In the Age of Disinvitation, it’s to Ohio State’s credit that K.C. Johnson was not only invited to speak, but allowed to speak. Prevailing collegiate wisdom is that no sounds should be uttered that could hurt any students’ feelings, and K.C., if nothing else, was going to say things that would make students sad.
Johnson, who co-wrote the book about the false rape allegation against the Duke lacrosse team, has been trying to bring sanity back to the debate over how college campuses handle sexual assault accusations by explaining repeatedly that accused students should not be convicted based on an allegation, without the ability to defend themselves.
And that’s where the activists disagree.
After all, hearing words that don’t confirm their deeply held feelings has become unacceptable in the world of intellectual growth and freedom. It’s both the nouvelle view of free speech, redefined to mean only speech with which students agree, combined with the neo-feminist view of rape being conclusively proved by accusation, false or not.
Protesters showed up to his lecture with homemade signs and t-shirts that said “rape is real” (no one is saying it isn’t) and “sex without consent is always rape” (no one is saying otherwise). They stood up when he was about to speak and blocked the audience’s view of Johnson.
Sadly, that pretty much characterizes the depth of intellectual grasp put into the issue. It’s reminiscent of the reaction of those who can’t grasp that the definition of rape matters. To those who believe, the actual work of thought is far too hard to attempt; it could make their head explode and leave a nasty mess. At the same time, it precludes anything approaching thoughtful discussion, which requires a basic understanding of the issues.
One member of the group F*ckRapeCulture accused Johnson of disrespecting women.
“As a member of F*ckRapeCulture, we appreciate you coming to validate our fight against rape apologists such as yourself,” said Claire Chadwick, who helped start the group. “You clearly do not respect women or any survivor of sexual assault.”
Certainly, a sound basis upon which to build a discussion, right? But K.C. would not be goaded, and proceeded to speak.
Johnson’s lecture . . . mainly that students accused of sexual assault are afforded no due process, not even in the media, which rarely if ever give the accused’s side of the story in he said/she said situations. One way they do this, Johnson argued, is by referring to the accused as “rapist” and the accuser as “victim” or “survivor” without any evidence in the case to suggest either title is necessary.
Afterward, he took questions, including those from protestors.
Johnson told the Examiner that activists asked about half the questions during that session of his lecture. He said some questions were “off the wall,” like one activist who claimed an FBI report stated the rate of false rape accusations was one per 2.7 million.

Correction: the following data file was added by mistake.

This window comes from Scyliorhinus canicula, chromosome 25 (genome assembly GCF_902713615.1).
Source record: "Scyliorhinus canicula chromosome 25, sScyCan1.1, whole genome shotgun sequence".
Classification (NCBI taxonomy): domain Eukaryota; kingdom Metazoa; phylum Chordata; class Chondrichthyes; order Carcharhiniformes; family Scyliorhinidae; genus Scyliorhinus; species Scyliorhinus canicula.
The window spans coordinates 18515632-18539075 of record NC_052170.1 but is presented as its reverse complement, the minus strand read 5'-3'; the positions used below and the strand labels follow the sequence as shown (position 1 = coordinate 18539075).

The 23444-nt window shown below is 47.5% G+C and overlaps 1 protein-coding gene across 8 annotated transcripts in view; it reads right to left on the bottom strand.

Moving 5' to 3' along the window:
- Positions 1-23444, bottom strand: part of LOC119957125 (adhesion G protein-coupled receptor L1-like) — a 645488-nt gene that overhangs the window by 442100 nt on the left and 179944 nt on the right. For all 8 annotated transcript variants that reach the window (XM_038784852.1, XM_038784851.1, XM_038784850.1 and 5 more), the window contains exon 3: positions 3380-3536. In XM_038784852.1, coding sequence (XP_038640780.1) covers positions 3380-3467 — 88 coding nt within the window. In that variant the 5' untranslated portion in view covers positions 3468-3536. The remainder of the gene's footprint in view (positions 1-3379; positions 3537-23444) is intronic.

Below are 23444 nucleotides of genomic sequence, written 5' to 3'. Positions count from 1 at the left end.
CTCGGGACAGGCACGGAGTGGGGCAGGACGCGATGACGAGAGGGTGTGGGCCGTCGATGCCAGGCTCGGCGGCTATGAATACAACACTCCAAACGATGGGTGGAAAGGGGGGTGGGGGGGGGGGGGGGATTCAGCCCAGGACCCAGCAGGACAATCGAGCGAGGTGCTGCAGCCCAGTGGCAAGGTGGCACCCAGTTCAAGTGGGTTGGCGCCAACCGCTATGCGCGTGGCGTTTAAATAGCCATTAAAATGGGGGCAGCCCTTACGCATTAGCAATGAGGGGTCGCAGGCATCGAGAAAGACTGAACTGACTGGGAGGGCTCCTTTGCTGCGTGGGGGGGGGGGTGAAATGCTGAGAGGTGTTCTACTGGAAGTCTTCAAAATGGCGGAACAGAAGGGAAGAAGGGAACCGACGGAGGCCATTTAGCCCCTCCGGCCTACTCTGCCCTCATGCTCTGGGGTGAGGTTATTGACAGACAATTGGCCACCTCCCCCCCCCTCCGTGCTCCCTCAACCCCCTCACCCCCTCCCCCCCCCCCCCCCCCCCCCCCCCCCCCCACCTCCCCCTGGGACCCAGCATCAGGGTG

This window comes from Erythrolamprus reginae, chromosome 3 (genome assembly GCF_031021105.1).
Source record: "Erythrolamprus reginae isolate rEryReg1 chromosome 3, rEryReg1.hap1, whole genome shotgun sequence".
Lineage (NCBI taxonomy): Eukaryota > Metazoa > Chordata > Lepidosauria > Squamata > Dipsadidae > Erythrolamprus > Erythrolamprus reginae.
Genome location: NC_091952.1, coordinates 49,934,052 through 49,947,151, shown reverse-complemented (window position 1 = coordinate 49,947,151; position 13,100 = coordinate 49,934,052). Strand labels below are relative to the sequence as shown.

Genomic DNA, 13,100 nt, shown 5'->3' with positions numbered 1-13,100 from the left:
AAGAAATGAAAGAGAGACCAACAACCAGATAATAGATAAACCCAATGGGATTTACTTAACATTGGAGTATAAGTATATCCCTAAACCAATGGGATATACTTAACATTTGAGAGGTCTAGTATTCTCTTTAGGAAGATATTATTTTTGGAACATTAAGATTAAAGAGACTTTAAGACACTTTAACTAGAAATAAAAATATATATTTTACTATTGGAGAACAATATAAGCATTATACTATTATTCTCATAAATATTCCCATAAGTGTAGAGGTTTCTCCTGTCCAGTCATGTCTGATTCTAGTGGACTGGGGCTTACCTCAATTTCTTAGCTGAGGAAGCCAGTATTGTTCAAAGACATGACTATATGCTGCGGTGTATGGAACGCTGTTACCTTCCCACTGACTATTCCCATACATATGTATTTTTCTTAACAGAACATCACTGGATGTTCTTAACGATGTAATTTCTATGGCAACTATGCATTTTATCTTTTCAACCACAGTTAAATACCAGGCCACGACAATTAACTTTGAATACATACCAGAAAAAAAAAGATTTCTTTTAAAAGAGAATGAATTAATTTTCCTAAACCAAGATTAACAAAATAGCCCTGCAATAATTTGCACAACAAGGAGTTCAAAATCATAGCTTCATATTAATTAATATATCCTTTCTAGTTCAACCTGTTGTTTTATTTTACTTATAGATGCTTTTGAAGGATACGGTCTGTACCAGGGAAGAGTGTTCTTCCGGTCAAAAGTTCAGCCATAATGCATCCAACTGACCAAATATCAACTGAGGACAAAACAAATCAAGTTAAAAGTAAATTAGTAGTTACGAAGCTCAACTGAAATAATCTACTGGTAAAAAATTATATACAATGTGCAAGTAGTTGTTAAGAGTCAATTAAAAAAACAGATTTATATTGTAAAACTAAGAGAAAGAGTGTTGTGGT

What was remarkable about this exchange, beyond the fact that Ohio State allowed it to happen at all, was that K.C. persisted in his talk despite the confrontation. While free speech makes it fair to meet speech with which one disagrees with counterspeech, efforts of the protestors to shout out K.C. and block him from the audience view isn’t counterspeech, but the heckler’s veto. It’s an effort to silence speech rather than allow it, and then counter it.
Yet. K.C. was above the fray.
Johnson said that overall, the questions from activists and supporters were respectful, and the protesters were “not obstructionist” after they first sat down (with one exception, when students mistook Johnson’s comments about minorities being harmed by an erosion of due process to mean the opposite).
In a statement to the student-run publication, the New Political, Johnson said he respected the student’s right to protest.
This was a very gracious reaction by K.C., as the right to protest doesn’t mean the right to silence the opposition. Yet, as he was eventually able to speak, even if the audience wasn’t inclined to hear what he had to say, it furthered the point that the substantive merit of providing every person with due process far exceeds screaming “rape apologist” at the top of one’s lungs.
“I think on this issue, most times when the issue is raised by anyone who is not uncritically accepting of activist viewpoints, you get these kinds of protests,” Johnson said. “People have a First Amendment right to protest. My general sense is that if you’re confident in your opinion, you’re able to engage critically rather than in protest, but everyone has the right to handle protests as they see fit.”
And indeed, K.C. was confident of his view, even though so many have chosen to blind themselves from reason or tolerance in their zeal to avoid getting the needless headaches caused by thought that challenges their dogma.